I know I harp too much on this Michigan chap, but I do feel you can often get several kinds of nourishment from John Latta's comments : 1) an authentic report or history of a few decades of American poetry (starting in 60s); 2) a perceptive understanding of what poetic language actually does, ie., a real aesthetics; 3) a critical intelligence and a sharp critique of some of the hyper-rationalized or ideological or academic trends in the current scene. I don't always agree with him, but I always learn things with pleasure.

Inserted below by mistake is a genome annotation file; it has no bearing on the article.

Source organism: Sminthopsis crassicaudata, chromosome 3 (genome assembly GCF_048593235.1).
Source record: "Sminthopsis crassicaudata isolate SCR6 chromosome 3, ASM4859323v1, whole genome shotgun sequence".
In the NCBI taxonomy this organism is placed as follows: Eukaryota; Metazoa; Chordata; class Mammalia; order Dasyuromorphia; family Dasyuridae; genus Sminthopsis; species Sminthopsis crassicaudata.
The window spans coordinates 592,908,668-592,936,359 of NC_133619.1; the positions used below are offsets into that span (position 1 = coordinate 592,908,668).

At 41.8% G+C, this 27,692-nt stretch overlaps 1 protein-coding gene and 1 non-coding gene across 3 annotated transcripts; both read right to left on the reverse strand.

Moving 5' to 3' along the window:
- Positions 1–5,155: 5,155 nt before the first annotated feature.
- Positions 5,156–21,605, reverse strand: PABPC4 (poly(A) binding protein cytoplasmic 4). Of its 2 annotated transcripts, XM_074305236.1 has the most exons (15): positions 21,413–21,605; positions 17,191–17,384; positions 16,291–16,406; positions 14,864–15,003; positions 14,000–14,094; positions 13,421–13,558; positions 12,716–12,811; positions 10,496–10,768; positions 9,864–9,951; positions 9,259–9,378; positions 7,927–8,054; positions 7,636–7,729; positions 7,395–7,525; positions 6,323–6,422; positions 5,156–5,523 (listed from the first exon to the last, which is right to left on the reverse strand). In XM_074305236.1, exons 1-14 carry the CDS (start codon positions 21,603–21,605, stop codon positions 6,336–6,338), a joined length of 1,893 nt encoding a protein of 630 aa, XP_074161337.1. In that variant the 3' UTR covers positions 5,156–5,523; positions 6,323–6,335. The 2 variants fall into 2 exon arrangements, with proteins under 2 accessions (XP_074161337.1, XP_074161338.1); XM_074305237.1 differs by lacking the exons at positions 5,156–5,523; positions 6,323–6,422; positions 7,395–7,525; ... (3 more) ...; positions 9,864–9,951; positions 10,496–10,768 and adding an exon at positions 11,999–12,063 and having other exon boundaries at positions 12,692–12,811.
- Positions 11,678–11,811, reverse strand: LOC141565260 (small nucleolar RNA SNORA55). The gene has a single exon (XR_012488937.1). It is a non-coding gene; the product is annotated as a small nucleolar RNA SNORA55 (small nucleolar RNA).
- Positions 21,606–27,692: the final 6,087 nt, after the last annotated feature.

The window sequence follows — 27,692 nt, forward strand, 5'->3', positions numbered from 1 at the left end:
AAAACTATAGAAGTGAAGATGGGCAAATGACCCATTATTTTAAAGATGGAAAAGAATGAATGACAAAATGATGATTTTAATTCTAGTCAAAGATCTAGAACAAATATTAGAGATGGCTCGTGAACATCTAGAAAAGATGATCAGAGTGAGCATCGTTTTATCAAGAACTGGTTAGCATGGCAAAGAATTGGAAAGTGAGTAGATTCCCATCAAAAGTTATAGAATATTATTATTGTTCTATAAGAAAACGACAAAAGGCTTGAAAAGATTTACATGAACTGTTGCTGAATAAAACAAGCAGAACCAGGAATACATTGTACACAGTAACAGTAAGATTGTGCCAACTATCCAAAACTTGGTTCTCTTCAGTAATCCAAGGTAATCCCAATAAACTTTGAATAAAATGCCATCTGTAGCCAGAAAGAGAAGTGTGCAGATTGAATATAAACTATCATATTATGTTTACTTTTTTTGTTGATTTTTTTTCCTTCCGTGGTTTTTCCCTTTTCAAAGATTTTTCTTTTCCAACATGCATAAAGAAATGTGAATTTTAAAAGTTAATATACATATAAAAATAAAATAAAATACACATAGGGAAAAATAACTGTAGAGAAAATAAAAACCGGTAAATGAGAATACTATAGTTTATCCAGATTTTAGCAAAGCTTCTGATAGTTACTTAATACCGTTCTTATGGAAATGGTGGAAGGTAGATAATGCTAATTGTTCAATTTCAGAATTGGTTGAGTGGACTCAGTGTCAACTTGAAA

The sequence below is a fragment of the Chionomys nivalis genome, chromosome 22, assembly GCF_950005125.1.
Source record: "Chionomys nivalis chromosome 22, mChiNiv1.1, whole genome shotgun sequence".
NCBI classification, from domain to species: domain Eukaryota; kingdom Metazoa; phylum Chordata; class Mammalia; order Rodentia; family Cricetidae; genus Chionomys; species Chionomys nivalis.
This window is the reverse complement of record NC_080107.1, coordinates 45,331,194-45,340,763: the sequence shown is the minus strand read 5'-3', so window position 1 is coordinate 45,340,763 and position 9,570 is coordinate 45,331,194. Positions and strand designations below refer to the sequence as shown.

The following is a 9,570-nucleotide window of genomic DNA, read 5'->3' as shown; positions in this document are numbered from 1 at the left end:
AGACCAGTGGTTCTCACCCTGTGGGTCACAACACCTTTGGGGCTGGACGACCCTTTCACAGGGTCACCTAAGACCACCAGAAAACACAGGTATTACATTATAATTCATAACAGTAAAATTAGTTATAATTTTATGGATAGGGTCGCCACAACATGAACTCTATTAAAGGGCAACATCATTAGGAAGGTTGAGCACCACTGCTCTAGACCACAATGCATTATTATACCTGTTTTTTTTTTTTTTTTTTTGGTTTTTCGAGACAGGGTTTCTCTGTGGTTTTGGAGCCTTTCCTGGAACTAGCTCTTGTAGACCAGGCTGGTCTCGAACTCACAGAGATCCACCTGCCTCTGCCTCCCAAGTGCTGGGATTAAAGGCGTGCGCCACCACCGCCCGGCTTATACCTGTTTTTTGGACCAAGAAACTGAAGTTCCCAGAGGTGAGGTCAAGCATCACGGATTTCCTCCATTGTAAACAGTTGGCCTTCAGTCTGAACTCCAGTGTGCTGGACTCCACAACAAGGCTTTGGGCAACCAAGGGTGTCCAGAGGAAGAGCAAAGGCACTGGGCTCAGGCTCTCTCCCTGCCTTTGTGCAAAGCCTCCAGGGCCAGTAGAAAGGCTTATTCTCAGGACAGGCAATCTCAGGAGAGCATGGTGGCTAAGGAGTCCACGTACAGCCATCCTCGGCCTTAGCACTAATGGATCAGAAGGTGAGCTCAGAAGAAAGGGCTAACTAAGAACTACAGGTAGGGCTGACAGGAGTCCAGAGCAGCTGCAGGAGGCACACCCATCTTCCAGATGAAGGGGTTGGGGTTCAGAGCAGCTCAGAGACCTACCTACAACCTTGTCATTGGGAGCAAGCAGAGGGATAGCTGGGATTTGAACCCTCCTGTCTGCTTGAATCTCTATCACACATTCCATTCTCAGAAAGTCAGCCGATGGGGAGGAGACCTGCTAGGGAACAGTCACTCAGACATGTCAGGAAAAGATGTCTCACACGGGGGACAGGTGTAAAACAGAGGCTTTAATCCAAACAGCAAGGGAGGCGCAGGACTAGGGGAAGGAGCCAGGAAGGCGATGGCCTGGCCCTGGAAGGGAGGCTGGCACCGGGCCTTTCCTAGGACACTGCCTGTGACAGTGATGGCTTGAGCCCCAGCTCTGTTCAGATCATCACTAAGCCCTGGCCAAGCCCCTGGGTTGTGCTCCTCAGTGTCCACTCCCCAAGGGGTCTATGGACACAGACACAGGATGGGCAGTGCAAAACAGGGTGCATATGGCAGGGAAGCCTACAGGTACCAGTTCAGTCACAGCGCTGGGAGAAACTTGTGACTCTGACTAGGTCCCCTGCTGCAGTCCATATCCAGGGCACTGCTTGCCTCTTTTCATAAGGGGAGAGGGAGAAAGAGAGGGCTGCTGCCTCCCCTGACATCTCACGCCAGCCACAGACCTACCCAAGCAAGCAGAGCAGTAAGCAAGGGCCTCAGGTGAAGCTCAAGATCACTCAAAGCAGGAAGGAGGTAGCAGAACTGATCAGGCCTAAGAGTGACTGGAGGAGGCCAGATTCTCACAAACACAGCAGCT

See for ex. comments on the image/metaphor today. Rather than indulging in the fashionable mockery-japery so prevalent on blogs, he finds a way to evoke & illustrate what "deep image" poets were aiming for; and in the process, provides a real sense of how poetic speech examines/humanizes/domesticates, weighs experience in the balance, all at once. I believe this was what Osip Mandelstam was getting at with his (Acmeist) concept of "domestic hellenism" - quoting very roughly from memory : "hellenism is the surrounding of the body and earthly life with the teleological warmth of beloved domestic objects" - the civilizing labor itself. Something akin to Bachelard's notions about how the poetic image, the human psyche, and the surrounding world all unite in that image...

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